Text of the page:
Britain's Boris Johnson reiterates threat to walk away from Brexit trade talks

Boris Johnson (left) visits a London pizza restaurant with Chancellor of the Exchequer Rishi Sunak on June 26, 2020, as it prepares to reopen on July 4 after coronavirus lockdown. PHOTO: AFP

LONDON (BLOOMBERG) - Prime Minister Boris Johnson on Saturday (June 27) reiterated that Britain was ready to walk away without a trade deal with the European Union if no agreement could be reached.

In a call with his Polish counterpart, Johnson told Mateusz Morawiecki that while he welcomed the agreement by both Britain and the EU to intensify negotiations next month, Britain was ready to leave on "Australia terms" if an agreement was not reached, according to a statement from the Prime Ministers' Office.

Australia has no formal trade deal with the EU.

Britain and the EU have been negotiating over the terms of a separation agreement for months and prospects for a deal are not clear.

Without a trade accord, Britain and the EU would default to trading on World Trade Organisation terms from Jan 1, 2021, meaning steep tariffs and an economic shock.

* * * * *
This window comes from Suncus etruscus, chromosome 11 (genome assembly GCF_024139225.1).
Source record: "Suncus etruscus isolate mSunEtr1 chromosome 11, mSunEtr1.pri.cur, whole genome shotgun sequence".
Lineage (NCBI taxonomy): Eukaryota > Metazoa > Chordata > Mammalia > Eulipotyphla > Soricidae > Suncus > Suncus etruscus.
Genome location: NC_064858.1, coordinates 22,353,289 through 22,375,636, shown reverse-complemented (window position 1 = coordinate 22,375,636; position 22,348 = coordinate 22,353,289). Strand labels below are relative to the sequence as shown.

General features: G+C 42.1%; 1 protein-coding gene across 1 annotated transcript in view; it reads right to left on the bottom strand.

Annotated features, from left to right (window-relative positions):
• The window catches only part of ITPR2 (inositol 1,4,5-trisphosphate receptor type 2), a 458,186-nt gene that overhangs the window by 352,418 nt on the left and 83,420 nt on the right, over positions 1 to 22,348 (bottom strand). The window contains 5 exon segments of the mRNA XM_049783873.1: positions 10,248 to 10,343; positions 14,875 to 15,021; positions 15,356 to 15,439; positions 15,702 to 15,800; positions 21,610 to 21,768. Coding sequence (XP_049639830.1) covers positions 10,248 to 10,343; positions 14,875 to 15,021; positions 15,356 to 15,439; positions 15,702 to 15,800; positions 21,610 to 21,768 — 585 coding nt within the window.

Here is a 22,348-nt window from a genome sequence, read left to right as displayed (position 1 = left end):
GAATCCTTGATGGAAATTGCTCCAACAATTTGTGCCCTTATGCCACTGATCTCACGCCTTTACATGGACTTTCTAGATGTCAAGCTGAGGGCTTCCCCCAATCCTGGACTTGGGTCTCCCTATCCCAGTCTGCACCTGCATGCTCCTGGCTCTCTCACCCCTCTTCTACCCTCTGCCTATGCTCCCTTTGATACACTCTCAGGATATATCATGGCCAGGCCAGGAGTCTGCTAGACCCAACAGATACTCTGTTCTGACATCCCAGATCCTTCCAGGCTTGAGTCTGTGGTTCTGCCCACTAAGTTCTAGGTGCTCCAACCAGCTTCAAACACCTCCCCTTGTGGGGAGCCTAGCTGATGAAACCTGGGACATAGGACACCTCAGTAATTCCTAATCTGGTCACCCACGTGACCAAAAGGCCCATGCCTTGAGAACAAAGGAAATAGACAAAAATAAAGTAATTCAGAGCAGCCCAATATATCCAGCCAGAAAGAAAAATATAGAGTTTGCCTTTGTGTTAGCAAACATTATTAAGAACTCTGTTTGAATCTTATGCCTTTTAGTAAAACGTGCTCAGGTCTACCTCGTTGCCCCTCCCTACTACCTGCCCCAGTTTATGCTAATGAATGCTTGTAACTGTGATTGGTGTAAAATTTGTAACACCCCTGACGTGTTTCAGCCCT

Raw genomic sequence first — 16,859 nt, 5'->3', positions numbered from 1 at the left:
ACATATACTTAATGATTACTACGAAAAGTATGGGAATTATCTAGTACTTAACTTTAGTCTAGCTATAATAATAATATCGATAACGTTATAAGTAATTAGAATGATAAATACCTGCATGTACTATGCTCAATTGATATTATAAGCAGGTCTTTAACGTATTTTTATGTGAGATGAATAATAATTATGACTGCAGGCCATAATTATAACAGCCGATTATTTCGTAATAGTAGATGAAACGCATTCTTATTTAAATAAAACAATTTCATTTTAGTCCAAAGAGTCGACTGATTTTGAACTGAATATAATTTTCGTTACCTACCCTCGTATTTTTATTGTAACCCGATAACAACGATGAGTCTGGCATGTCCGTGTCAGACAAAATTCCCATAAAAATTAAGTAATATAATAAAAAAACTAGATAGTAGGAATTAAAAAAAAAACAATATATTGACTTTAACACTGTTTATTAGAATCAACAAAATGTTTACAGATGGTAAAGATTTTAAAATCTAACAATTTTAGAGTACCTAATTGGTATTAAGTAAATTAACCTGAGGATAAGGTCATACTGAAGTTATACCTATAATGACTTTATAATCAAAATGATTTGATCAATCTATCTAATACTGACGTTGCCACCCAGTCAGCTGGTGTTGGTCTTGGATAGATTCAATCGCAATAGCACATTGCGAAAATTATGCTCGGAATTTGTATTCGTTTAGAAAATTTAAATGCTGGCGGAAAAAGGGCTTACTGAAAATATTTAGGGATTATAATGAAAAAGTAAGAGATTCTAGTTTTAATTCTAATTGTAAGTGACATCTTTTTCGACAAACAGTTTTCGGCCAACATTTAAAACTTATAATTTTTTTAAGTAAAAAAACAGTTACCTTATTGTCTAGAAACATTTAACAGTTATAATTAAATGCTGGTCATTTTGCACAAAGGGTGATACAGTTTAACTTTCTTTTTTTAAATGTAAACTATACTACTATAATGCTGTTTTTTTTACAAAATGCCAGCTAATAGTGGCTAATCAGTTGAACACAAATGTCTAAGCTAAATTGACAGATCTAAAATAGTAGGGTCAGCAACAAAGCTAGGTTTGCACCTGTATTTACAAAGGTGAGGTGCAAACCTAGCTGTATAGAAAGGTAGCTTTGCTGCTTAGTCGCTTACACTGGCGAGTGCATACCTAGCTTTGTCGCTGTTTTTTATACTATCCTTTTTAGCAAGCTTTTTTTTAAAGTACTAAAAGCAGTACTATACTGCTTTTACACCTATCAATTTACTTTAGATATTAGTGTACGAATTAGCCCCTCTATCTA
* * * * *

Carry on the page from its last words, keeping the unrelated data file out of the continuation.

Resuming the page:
Johnson has repeatedly said that the country will not seek an extension to the transition agreement that is due to end next year.

On Saturday, German Chancellor Angela Merkel warned that Britain would have to live with the consequences of failing to reach a deal, including "a less intertwined economy," according to an interview with Sueddeutsche Zeitung.

Merkel suggested that Johnson might not be interested in reaching an agreement with the EU.

A key sticking point in the talks has been the EU's demand that Britain commits to tracking the bloc's rules in areas such as environmental and labour protections and state aid, for fear that Britain could become a competitor on its doorstep.

The British government sees the request as inconsistent with the principle of sovereignty that it argues was at the core of the vote for Brexit.

Britain's chief Brexit negotiator on Thursday rejected a potential compromise in the trade talks, saying Britain is not prepared to accept tariffs if the country makes laws in its own interests.

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